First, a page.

Students, Faculty Demand Single-Use Product Ban


Marshall Sustainability Club

Marshall’s sustainability club gathers trash from residence halls.

Collecting plastic from Marshall University dorms, the sustainability club and department faculty organized plastic data last week for the “Break Free from Plastic” brand audit to reduce single-use products and create a proposal to increase recycling on campus.  

“I am fortunate enough to be able to choose zero waste items and avoid plastic packaging as much as I can,” Sustainability Club president, Baleigh Epperly said. But I am dedicating my life and my career to sustainability so that I can help ensure that West Virginians and people around the world have the same access to these choices.” 

With the help of sustainability department manager, Amy White, and 13 Marshall students, gathered trash from the Commons and Twin Towers Residence Halls to organize at the football stadium parking lot. Due to the wind, the group moved their tools and trash inside to prevent trash from flying away.  

After the five-hour process, Epperly said approximately 195 plastic items were recycled and 829 plastic items were not– adding up to 1,024 total plastic products.  

White said the proposal requests Marshall University and the food service operation, Sodexo, to observe the demand of a plastic and styrofoam-free campus and provides a petition of nearly 1,000 signatures. She said most of this waste comes from the student center restaurants that use styrofoam, which is considered a single-use product.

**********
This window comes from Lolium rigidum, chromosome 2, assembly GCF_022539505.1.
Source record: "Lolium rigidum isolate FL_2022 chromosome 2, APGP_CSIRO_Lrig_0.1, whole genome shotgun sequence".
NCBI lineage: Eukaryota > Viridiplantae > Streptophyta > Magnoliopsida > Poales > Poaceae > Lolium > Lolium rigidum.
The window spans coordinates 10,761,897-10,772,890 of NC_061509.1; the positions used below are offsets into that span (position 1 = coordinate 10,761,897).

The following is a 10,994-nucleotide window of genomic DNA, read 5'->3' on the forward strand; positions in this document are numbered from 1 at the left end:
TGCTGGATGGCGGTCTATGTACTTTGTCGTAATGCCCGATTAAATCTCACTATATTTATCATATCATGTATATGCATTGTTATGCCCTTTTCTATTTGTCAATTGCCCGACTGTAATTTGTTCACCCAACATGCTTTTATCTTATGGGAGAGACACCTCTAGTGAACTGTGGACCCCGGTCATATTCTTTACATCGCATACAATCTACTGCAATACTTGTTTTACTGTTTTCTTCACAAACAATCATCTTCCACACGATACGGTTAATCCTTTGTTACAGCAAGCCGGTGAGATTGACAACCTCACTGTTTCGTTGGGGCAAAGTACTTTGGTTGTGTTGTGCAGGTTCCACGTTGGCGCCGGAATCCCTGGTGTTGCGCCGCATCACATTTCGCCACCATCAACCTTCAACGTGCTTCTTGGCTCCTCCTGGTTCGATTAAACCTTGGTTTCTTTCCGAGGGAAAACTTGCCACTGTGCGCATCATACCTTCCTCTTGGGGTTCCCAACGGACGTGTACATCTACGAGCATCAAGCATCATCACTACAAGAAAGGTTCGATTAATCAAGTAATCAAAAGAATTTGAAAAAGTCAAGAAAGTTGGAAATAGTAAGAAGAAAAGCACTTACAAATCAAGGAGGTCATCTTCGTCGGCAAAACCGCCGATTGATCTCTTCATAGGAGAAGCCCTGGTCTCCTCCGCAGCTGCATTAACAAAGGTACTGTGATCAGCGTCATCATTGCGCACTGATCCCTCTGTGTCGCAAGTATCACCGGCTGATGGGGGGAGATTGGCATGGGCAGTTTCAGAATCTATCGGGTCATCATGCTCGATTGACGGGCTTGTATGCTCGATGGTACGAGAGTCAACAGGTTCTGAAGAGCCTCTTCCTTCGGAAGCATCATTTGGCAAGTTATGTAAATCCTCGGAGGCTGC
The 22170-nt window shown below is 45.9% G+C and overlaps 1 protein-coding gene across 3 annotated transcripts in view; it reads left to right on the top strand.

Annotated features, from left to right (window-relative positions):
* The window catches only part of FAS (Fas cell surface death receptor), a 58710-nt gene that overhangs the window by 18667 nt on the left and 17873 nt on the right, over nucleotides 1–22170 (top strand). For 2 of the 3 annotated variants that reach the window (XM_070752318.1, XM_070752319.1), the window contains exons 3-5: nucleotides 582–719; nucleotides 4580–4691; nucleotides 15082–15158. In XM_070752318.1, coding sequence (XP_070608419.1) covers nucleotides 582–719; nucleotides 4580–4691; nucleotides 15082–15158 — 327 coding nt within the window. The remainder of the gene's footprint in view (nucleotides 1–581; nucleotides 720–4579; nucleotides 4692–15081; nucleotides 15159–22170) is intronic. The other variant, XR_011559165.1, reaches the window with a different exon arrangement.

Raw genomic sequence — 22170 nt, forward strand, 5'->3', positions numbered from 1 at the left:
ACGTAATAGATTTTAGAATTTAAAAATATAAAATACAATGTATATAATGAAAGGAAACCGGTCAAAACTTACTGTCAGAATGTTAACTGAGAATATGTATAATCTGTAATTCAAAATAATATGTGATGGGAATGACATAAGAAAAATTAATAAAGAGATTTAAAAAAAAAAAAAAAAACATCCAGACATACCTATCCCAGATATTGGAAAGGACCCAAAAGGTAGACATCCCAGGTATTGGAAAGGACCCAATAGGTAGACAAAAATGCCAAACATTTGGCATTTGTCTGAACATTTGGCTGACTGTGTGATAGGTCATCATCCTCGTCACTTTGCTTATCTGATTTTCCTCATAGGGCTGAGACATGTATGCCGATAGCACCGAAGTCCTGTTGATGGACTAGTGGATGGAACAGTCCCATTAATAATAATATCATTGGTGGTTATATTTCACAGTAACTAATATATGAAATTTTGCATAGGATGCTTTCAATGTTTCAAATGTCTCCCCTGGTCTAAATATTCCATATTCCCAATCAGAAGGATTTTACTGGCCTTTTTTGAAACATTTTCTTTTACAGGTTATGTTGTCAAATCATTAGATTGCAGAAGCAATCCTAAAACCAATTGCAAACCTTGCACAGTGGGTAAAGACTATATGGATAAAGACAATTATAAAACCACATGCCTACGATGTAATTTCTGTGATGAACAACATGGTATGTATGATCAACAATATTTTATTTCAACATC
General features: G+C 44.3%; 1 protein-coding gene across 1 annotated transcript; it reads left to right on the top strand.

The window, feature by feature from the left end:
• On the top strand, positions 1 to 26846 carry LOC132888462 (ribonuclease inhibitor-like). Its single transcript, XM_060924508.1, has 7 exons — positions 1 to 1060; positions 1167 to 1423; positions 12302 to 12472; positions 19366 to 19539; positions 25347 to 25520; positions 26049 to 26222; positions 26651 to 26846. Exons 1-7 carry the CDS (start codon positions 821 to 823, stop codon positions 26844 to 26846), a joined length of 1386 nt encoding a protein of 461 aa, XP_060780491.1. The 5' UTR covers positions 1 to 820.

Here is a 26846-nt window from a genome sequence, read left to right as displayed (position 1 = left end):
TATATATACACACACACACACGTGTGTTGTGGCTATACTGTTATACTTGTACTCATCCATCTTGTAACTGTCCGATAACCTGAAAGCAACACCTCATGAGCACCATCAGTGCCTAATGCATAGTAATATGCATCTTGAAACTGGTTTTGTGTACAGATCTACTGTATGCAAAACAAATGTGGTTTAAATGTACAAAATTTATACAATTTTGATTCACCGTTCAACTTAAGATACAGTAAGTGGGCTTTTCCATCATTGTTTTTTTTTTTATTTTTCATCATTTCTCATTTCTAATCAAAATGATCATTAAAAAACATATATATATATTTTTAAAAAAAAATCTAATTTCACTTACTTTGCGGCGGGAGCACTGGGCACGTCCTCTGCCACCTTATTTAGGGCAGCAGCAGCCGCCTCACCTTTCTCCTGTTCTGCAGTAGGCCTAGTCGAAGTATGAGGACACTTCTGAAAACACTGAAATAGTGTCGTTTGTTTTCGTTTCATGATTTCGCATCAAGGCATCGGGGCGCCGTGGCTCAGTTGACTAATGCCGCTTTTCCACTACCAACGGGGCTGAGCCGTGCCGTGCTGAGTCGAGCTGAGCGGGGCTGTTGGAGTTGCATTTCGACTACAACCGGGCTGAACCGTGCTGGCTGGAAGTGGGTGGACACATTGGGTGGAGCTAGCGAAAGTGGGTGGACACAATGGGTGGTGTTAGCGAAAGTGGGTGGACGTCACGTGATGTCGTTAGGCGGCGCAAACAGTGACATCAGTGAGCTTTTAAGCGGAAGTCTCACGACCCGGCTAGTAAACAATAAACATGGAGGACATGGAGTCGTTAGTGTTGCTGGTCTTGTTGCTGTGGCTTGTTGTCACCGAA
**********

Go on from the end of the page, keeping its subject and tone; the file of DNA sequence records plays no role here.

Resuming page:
The proposal reads, “We believe that at our University where we commune to establish our futures, that our future be valued over convenience.” 

Some of these students and faculty members started their sustainability lifestyles at a young age.  

Kenlee Bonecutter, sophomore dietetics major, said her sustainability awareness started through 4-H and youth leadership programs that taught her about recycling and reusable energy sources.  

“From then on, I wanted to be a part of something bigger than myself. I don’t want to see my community and environment suffer,” Bonecutter said.  

Having the resources and an environment to learn about sustainability helps create jobs dedicated to the lifestyle.  

White said growing up on a farm during her childhood has allowed her transition into a sustainability field to be “pretty easy.” 

“A sustainable lifestyle is not just about hugging trees,” White said. “It is about prudent financial decisions, reducing consumption of resources, and caring about the well-being of others.” 

Xena Bunton can be contacted at [email protected].